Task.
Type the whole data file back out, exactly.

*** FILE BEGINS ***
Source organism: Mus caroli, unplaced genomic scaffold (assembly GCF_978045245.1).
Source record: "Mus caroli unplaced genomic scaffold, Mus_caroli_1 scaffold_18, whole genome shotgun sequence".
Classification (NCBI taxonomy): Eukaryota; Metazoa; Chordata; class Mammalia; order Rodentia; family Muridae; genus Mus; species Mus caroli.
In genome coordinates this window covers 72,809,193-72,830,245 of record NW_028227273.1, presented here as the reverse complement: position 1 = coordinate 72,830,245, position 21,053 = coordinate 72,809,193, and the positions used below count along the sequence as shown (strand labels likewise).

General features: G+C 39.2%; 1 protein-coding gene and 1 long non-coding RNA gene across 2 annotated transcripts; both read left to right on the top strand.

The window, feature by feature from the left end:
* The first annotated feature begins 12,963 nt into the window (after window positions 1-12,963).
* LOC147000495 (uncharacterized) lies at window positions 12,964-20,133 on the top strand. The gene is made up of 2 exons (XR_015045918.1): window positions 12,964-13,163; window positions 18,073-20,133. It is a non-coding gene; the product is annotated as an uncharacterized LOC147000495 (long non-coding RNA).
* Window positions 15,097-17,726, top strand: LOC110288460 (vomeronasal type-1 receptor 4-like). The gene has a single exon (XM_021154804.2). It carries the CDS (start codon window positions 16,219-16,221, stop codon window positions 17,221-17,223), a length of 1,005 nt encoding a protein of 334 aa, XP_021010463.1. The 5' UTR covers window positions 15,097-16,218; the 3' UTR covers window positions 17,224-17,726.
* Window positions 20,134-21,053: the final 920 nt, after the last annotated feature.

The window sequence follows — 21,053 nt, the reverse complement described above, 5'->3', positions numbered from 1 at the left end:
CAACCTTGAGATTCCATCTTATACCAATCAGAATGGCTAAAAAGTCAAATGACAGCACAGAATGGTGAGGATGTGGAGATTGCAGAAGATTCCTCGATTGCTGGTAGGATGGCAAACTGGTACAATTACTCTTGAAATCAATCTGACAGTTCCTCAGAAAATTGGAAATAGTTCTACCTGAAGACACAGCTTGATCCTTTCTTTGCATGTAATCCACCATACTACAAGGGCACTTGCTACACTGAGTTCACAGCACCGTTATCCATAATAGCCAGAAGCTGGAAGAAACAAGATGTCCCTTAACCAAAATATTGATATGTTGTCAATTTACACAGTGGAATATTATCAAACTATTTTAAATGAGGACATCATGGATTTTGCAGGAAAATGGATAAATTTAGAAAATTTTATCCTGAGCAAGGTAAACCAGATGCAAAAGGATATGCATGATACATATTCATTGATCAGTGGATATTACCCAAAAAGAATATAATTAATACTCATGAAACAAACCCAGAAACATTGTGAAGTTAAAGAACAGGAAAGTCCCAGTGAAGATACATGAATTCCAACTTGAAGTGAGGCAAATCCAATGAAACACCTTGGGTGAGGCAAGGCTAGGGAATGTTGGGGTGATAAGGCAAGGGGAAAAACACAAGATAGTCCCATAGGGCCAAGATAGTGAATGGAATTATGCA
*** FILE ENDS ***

Source organism: Mus caroli, unplaced genomic scaffold (assembly GCF_978045245.1).
Source record: "Mus caroli unplaced genomic scaffold, Mus_caroli_1 scaffold_18, whole genome shotgun sequence".
Classification (NCBI taxonomy): Eukaryota; Metazoa; Chordata; class Mammalia; order Rodentia; family Muridae; genus Mus; species Mus caroli.
In genome coordinates this window covers 72,809,193-72,830,245 of record NW_028227273.1, presented here as the reverse complement: position 1 = coordinate 72,830,245, position 21,053 = coordinate 72,809,193, and the positions used below count along the sequence as shown (strand labels likewise).

General features: G+C 39.2%; 1 protein-coding gene and 1 long non-coding RNA gene across 2 annotated transcripts; both read left to right on the top strand.

The window, feature by feature from the left end:
* The first annotated feature begins 12,963 nt into the window (after window positions 1-12,963).
* LOC147000495 (uncharacterized) lies at window positions 12,964-20,133 on the top strand. The gene is made up of 2 exons (XR_015045918.1): window positions 12,964-13,163; window positions 18,073-20,133. It is a non-coding gene; the product is annotated as an uncharacterized LOC147000495 (long non-coding RNA).
* Window positions 15,097-17,726, top strand: LOC110288460 (vomeronasal type-1 receptor 4-like). The gene has a single exon (XM_021154804.2). It carries the CDS (start codon window positions 16,219-16,221, stop codon window positions 17,221-17,223), a length of 1,005 nt encoding a protein of 334 aa, XP_021010463.1. The 5' UTR covers window positions 15,097-16,218; the 3' UTR covers window positions 17,224-17,726.
* Window positions 20,134-21,053: the final 920 nt, after the last annotated feature.

The window sequence follows — 21,053 nt, the reverse complement described above, 5'->3', positions numbered from 1 at the left end:
CAACCTTGAGATTCCATCTTATACCAATCAGAATGGCTAAAAAGTCAAATGACAGCACAGAATGGTGAGGATGTGGAGATTGCAGAAGATTCCTCGATTGCTGGTAGGATGGCAAACTGGTACAATTACTCTTGAAATCAATCTGACAGTTCCTCAGAAAATTGGAAATAGTTCTACCTGAAGACACAGCTTGATCCTTTCTTTGCATGTAATCCACCATACTACAAGGGCACTTGCTACACTGAGTTCACAGCACCGTTATCCATAATAGCCAGAAGCTGGAAGAAACAAGATGTCCCTTAACCAAAATATTGATATGTTGTCAATTTACACAGTGGAATATTATCAAACTATTTTAAATGAGGACATCATGGATTTTGCAGGAAAATGGATAAATTTAGAAAATTTTATCCTGAGCAAGGTAAACCAGATGCAAAAGGATATGCATGATACATATTCATTGATCAGTGGATATTACCCAAAAAGAATATAATTAATACTCATGAAACAAACCCAGAAACATTGTGAAGTTAAAGAACAGGAAAGTCCCAGTGAAGATACATGAATTCCAACTTGAAGTGAGGCAAATCCAATGAAACACCTTGGGTGAGGCAAGGCTAGGGAATGTTGGGGTGATAAGGCAAGGGGAAAAACACAAGATAGTCCCATAGGGCCAAGATAGTGAATGGAATTATGCA